Sunday, July 27, 2014

Humpty Dumpty Falls to Death in Theme Park

The badly fragmented body of beloved nursery rhyme hero Humpty Dumpty was found in Turner, Oregon’s Enchanted Forest theme park, reported KOIN6 News. Unnamed witnesses claim two men—still at large—attempted to scale Humpty's famed wall and ended up bringing it and Dumpty down. Portland forensics would not comment.
Nursery Rhyme legend Dumpty, well known for his lavish dinner parties and a recently launched big-and-tall clothing line for men, had his share of enemies (coldly chronicled in Dazed magazine). Was this a homicide? Ironic fate? Worse, Enchanted Forest insiders hinted in wooden tones that Dumpty’s drinking had escalated in the wake of the disturbing Snow White scandal. Could Dumpty have conceivably jumped?
Humpty Dumpty's 84-year-old creator, Roger Tofte, had a philosophical take on the loss of his beloved sculpture: "It's going to take quite a few hours just to start from scratch again and try to duplicate what I I hope I have some creative juices left."

Wednesday, July 16, 2014

Literary Classics Made Easy 101

In the spirit of Twitter's draining all meaning from our collective humanity, and saving us all from the demands on our time, I give you Literary Classics Made Easy 101. Brief blurbs of books in 140 characters—or fewer!

The Great Gatsby, by F. Scott Fitzgerald: Over-privileged man confronts death, knocks back a few drinks, and sees a green light from a pier.

Youngblood Hawke, by Herman Wouk: Fledgling writer learns that one must write to be considered a writer.

A Tale of Two Cities, by Charles Dickens: Never—but never—think you're better than the French. Ever.

Madame Bovary, by Gustave Flaubert: Doctors' wives are better off pinching Vicodin than looking for meaning in provincial life.

The Red Badge of Courage, by Stephen Crane: If drafted into war, never piss off Ambrose Bierce.

The Old Man and the Sea, by Ernest Hemingway:  Don't let the primordial, vicious marlin of life defeat you. I mean it.

Walden: or, Life in the Woods, by Henry David Thoreau: Pre-Starbucks screed on the hazards of living 2 miles from other people.

The Brothers Karamazov, by Fyodor Dostoyevsky: Anyone who spent two years looking for God simply hasn't heard the comedic stylings of Yakov Smirnoff. Word.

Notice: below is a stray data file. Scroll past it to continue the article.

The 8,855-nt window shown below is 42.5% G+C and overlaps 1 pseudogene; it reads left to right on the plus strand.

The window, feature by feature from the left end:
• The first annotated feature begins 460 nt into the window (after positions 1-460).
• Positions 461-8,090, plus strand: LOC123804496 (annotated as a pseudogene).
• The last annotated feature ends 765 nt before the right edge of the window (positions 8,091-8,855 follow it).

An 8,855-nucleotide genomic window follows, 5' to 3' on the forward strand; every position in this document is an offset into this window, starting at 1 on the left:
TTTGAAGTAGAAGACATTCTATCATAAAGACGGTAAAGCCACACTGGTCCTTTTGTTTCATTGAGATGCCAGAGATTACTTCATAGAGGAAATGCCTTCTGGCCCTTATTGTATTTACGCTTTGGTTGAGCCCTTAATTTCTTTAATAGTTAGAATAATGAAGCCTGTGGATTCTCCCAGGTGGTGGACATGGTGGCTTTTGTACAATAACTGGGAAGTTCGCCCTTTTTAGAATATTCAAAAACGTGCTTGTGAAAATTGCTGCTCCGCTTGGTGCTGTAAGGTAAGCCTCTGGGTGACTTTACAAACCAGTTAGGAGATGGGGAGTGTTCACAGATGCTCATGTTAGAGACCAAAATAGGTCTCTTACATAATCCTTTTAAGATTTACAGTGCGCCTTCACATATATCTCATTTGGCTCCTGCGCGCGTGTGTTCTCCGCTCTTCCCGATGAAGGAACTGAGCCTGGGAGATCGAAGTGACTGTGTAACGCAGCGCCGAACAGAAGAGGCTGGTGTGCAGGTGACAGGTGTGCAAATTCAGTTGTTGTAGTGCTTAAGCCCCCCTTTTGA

Journey to the End of the Night, by Louis Ferdinand-Celine: The Kurt Cobain of serious literature. Didn't kill himself. Nor should you. Seriously pissed.

Naked Lunch, by William S. Burroughs: The hard-ass American Celine. Lovecraftian creatures symbolize the horrors of addiction. Good way to avoid showing up for Finals.

Lolita, by Vladimir Nabokov: Aging narcissist ogles young girl. Exhausts expense account. Guys, just say no.

As I Lay Dying, by William Faulkner: Avoid descending into Hades before reading this. Prefigures mistreatment of power-plant workers.

A Room of One's Own, by Virginia Woolf: An essay, sure. Women, never lock your libraries, no matter how many times Norman Mailer comes at you with a knife.

Zombie, by Joyce Carol Oates: Like having Jeffrey Dahmer finger your underwear drawer. Really.

The Orange Eats Creeps, by Grace Krilanovich: Not on any college curriculum, but should be. Joyce Carol Oates hallucinating after sipping Ajax. A compliment.

You may well ask why I last-listed women. Good question, because it shows—even in me, who should know better—the overbearing influence of male literature. What about Djuna Barnes? Jane Bowles? Anne Rice, and J.K. Rowling? I'm not sure, because I do admire them. You ought to confront your English professor about this teaching of male American and European authors—seriously. A simple fact since my Kent State days in the 1970s. I hope this sorry state has changed.